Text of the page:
After just their first song, Frightened Rabbit singer Scott Hutchison thanked the Brooklyn crowd for coming out, because, as he noted, in the past year or two, the Glaswegian band had played New York more than their hometown. It’s true that they hit the Big Apple hard last year in support of Painting of a Panic Attack (QRO review), from a big album tour show at Terminal 5 (QRO live review) to a small intimate affair at (le) Poisson Rouge (QRO live review). But more Rabbit is always welcome, especially Hutchison’s hilarious between song banter, as the band came back to New York to play Brooklyn Steel on Tuesday, May 30th.
Still touring off of Painting, the set list naturally had the newest albums strongest live songs, starting with the powerful “Get Out” to open the night, the always appropriate “I Wish I Was Sober” & “Woke Up Hurting” (not all of their songs are about the downsides to drinking – just some), and “Lump Street” into the encore break. But there were just as many from 2008 breakthrough The Midnight Organ Fight, from “The Modern Leper” early on to “Keep Yourself Warm” to finish the evening. In some ways, the show was a reward for longtime fans, as they’d been the ones who’d been coming again & again.
Frightened Rabbit playing “Head Rolls Off” live at Brooklyn Steel on May 30th, 2017:
One particular highlight was Hutchison playing Midnight’s “My Backwards Walk” solo – he said that he might do a second one solo, but after “Walk” the rest of the band got back on before he caught on (joking that he was too wrapped up in himself to notice). Also special was “Square 9”, from the band’s first record, 2006’s Sing the Greys. Many people think that Midnight was Frightened Rabbit’s first record, and pieces from it don’t get played much live, so it was special to Hutchison, “Because it’s been sitting in a cupboard for all those years. It gets to come to New York for the first time…”
Hutchison also joked about his oldest songs getting old enough to soon “start fucking,” and that they would be great at it, “Blow some sixteen-year-old’s mind…” But there were many, many jokes from Hutchison between the songs. After asking if anyone had the day off tomorrow and one fan replied that everyone worked in restaurants, Hutchison went on a hilarious description of the difference between American and Scottish restaurants, as the former have excellent service, while the latter are, “Like getting served in prison.” Hutchison described a particularly terrible restaurant near where he went to university, where he and his friends would go just for the terrible service, which included being told that wasn’t your seat if you sat down, but to fucking take a seat if you didn’t. He later proposed opening a restaurant with Scottish service in New York, raising the money via crowdfunding on Tinder.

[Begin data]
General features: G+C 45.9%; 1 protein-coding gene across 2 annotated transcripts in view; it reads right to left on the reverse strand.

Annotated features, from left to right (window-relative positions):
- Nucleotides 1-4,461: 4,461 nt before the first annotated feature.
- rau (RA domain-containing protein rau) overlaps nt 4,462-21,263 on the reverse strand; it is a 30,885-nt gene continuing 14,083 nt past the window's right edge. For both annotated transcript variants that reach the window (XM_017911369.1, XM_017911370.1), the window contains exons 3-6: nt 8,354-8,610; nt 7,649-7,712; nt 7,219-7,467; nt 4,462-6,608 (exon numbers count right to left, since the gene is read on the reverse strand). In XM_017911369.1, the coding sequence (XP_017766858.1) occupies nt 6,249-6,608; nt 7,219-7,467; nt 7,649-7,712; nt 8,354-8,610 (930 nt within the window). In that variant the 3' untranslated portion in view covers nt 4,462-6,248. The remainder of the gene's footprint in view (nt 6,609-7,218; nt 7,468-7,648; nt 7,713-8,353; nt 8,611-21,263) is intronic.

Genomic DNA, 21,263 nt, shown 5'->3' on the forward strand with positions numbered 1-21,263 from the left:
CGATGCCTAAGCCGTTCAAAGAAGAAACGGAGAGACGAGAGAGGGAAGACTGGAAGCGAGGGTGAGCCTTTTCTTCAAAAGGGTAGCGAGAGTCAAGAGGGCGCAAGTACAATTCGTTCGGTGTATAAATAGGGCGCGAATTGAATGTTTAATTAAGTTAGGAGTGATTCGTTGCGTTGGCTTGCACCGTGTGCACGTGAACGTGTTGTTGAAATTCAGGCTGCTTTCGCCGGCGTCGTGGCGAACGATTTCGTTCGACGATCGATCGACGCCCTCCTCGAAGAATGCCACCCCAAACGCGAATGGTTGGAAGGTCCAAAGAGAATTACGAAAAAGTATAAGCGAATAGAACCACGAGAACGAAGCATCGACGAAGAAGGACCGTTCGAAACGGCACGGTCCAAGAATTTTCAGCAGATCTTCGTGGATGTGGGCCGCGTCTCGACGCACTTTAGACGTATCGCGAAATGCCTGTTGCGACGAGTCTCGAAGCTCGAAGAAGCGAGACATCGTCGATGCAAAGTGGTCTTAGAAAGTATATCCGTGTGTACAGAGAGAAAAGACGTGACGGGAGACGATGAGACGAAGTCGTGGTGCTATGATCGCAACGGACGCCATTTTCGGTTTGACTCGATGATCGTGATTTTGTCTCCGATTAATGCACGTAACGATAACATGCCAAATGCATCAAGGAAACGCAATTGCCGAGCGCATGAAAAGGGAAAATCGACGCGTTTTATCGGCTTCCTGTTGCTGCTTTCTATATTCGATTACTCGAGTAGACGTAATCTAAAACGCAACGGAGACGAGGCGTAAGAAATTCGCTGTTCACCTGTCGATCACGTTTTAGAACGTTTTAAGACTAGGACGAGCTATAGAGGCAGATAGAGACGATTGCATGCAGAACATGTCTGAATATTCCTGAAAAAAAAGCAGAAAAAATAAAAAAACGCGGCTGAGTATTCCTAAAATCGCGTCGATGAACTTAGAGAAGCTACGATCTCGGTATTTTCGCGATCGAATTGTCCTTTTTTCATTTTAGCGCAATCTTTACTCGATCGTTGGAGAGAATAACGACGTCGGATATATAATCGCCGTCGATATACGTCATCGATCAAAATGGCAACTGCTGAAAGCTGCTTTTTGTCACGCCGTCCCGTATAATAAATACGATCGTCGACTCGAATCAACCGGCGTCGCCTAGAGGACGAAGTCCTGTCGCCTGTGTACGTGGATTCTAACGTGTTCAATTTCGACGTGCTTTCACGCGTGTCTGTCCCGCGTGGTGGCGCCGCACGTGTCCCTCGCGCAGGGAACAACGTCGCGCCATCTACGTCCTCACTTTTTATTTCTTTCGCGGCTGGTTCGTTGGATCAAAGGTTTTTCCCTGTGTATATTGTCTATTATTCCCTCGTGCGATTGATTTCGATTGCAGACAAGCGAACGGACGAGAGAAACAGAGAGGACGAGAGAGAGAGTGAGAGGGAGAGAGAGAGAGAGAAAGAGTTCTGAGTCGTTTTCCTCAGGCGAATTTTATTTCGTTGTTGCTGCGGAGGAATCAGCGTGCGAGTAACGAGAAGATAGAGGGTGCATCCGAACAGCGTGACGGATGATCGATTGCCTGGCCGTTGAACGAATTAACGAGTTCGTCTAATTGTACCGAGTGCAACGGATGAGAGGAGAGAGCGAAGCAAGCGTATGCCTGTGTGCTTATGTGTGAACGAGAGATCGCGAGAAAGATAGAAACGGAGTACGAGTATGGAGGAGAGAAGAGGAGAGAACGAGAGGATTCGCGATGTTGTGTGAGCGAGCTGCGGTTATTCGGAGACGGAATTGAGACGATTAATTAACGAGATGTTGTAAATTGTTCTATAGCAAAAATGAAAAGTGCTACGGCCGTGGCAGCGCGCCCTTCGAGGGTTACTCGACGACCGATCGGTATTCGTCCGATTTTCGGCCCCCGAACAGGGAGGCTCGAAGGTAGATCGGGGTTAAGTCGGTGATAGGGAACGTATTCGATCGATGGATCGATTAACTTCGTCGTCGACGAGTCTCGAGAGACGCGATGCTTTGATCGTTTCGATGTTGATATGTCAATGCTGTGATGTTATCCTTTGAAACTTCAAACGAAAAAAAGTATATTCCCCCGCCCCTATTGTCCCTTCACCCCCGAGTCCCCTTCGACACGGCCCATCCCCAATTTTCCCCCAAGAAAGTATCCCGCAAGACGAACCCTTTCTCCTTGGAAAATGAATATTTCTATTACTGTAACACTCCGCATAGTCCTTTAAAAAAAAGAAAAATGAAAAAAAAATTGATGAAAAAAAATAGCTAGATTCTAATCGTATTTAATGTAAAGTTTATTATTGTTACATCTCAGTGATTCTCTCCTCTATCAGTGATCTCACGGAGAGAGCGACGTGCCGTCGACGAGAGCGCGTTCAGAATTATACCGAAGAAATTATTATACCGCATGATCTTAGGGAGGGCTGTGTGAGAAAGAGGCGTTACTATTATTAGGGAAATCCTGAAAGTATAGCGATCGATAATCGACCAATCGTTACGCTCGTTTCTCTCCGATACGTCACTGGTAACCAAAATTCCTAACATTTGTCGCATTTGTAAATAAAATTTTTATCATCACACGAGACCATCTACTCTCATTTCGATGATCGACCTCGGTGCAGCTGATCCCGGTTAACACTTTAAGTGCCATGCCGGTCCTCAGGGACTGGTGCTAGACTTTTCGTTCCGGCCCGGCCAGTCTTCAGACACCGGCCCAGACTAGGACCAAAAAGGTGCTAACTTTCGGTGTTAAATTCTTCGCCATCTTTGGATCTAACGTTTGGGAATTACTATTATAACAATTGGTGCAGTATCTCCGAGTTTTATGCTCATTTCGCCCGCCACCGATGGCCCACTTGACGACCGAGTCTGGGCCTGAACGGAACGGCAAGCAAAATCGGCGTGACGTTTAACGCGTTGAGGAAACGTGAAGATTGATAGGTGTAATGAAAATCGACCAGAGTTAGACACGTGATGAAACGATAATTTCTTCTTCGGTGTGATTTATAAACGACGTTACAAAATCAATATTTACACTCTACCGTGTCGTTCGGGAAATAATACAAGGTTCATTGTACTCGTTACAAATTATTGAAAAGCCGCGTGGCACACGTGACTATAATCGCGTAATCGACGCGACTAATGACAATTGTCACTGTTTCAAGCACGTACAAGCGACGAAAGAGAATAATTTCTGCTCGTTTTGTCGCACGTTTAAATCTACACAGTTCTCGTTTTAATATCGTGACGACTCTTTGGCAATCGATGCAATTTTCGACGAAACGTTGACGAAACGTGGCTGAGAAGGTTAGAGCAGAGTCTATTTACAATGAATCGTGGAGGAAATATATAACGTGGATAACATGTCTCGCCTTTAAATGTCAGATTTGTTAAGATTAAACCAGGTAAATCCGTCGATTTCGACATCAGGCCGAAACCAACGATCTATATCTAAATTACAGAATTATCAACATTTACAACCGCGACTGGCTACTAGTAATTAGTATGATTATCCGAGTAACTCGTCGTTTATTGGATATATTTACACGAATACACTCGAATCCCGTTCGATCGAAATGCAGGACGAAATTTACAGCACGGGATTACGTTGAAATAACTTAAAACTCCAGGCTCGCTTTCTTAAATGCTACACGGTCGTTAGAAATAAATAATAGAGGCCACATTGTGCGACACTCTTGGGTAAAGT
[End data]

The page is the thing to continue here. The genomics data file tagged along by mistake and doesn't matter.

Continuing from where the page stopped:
Other jokes included raising a glass to the folks at the back of the deep Brooklyn Steel (QRO venue review), noting that they were the “over-fifties” who needed to be near a bathroom. Hutchison mentioned when he was at “that level of drunkenness that you wish you could stay at, but never do?” There was his description of being kicked out of Bottlerock Napa Festival the prior weekend for getting into an argument with a drone operator. Apparently his brother & drummer Grant Hutchison threw Scott’s hat at a drone (“Fuck drones!”), got into a yelling match with Grant, Scott’s “elder brotherly attention” (QRO interview together) brought him to intervene by retrieving his hat and throwing it at the operator himself. Scott meant it as a, “last word and walk off into the sunset,” but he actually drunkenly walked further into the festival, towards the likes of Maroon 5. “So I retrieved my hat, and threw it at the guy. And apparently in America, that means you call the police…”
Frightened Rabbit’s music is tragic and epically intimate, stories of drunken break-ups and mistakes, shunned people and times – like any good Scottish act. And the between song banter is hilarious and engagingly personal, stories of drunken mess-ups and terrible places – like any good Scottish act.